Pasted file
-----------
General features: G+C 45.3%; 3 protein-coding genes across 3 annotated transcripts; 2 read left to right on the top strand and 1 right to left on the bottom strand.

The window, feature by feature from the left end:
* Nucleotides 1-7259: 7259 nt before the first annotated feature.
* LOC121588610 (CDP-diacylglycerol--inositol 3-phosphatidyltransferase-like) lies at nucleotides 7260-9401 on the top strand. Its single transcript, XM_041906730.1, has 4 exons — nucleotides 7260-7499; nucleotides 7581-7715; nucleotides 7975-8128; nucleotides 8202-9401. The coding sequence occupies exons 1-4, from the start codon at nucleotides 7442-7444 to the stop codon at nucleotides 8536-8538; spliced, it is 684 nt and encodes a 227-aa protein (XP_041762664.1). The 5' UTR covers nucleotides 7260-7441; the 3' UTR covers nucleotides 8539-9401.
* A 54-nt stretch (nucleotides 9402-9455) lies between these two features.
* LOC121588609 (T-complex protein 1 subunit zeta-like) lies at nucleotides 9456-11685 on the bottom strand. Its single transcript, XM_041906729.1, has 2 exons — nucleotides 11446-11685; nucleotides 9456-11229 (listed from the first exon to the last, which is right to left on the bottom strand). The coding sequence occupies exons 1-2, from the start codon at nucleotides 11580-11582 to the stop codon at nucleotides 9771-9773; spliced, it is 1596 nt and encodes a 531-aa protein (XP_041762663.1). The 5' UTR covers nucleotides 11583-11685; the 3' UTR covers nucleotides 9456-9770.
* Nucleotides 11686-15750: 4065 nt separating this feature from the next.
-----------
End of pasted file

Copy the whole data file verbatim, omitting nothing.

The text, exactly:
General features: G+C 45.3%; 3 protein-coding genes across 3 annotated transcripts; 2 read left to right on the top strand and 1 right to left on the bottom strand.

The window, feature by feature from the left end:
* Nucleotides 1-7259: 7259 nt before the first annotated feature.
* LOC121588610 (CDP-diacylglycerol--inositol 3-phosphatidyltransferase-like) lies at nucleotides 7260-9401 on the top strand. Its single transcript, XM_041906730.1, has 4 exons — nucleotides 7260-7499; nucleotides 7581-7715; nucleotides 7975-8128; nucleotides 8202-9401. The coding sequence occupies exons 1-4, from the start codon at nucleotides 7442-7444 to the stop codon at nucleotides 8536-8538; spliced, it is 684 nt and encodes a 227-aa protein (XP_041762664.1). The 5' UTR covers nucleotides 7260-7441; the 3' UTR covers nucleotides 8539-9401.
* A 54-nt stretch (nucleotides 9402-9455) lies between these two features.
* LOC121588609 (T-complex protein 1 subunit zeta-like) lies at nucleotides 9456-11685 on the bottom strand. Its single transcript, XM_041906729.1, has 2 exons — nucleotides 11446-11685; nucleotides 9456-11229 (listed from the first exon to the last, which is right to left on the bottom strand). The coding sequence occupies exons 1-2, from the start codon at nucleotides 11580-11582 to the stop codon at nucleotides 9771-9773; spliced, it is 1596 nt and encodes a 531-aa protein (XP_041762663.1). The 5' UTR covers nucleotides 11583-11685; the 3' UTR covers nucleotides 9456-9770.
* Nucleotides 11686-15750: 4065 nt separating this feature from the next.